Better Sleeping, Higher Daily Productivity

Better sleeping has so many benefits that you might doze off trying to read through them all.  But one of the benefits that may seem counter-intuitive is the increase in productivity.  Americans often bring their work home with them or stay late at the office, which cuts into their sleeping hours.

It sounds reasonable that working longer and sleeping less would render a greater over-all amount of productivity, but the opposite may very well be true.  According to the National Sleep Foundation, half the respondents polled answered that they didn’t get enough sleep.  So every other American isn’t sleeping enough.  And 44% of all people surveyed by the Better Sleep Council said that when they were sleepy, they experienced a decline in their quality of work, showed poor judgment and had trouble retaining information.  This means that half the working population of the United States is producing shoddy work spotted with errors and showing the tell-tale signs of a brain frazzled by sleeplessness.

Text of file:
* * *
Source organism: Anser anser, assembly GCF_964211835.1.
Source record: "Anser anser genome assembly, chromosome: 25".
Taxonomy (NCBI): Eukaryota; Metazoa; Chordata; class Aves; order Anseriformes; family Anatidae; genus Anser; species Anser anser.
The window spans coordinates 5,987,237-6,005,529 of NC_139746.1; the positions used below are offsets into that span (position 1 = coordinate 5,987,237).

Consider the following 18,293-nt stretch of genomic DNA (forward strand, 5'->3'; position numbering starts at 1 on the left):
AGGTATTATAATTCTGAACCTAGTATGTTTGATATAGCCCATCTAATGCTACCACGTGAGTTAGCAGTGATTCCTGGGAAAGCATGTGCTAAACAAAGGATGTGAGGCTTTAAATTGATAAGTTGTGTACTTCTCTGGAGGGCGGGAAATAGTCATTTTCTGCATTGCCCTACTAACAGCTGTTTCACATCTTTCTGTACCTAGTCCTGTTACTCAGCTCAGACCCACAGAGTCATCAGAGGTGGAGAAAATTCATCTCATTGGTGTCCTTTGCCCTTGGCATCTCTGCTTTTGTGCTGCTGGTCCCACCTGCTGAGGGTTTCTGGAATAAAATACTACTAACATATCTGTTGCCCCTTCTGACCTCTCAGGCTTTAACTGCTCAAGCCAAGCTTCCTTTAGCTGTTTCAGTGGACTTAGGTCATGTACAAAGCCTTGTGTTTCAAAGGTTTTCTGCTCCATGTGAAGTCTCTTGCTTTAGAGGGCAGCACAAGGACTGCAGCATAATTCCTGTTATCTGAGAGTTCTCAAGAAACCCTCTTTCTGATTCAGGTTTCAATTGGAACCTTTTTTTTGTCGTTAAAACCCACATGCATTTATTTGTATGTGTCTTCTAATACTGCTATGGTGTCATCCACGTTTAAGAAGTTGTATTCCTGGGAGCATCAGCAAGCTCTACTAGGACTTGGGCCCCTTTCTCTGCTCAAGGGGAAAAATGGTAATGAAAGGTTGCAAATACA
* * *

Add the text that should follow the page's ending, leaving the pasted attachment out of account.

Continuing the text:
An ounce of prevention is worth a pound of cure.  Correcting a mistake, or redoing something that is wrong often takes more time than doing it right the first time.  Better sleeping decreases the errors made by workers that are working tired and groggy, and will likely result in an increase in overall productivity.  Sleep is a fundamental need of a healthy life: sleeping less and working more ends up in short term gains with long term disadvantages.

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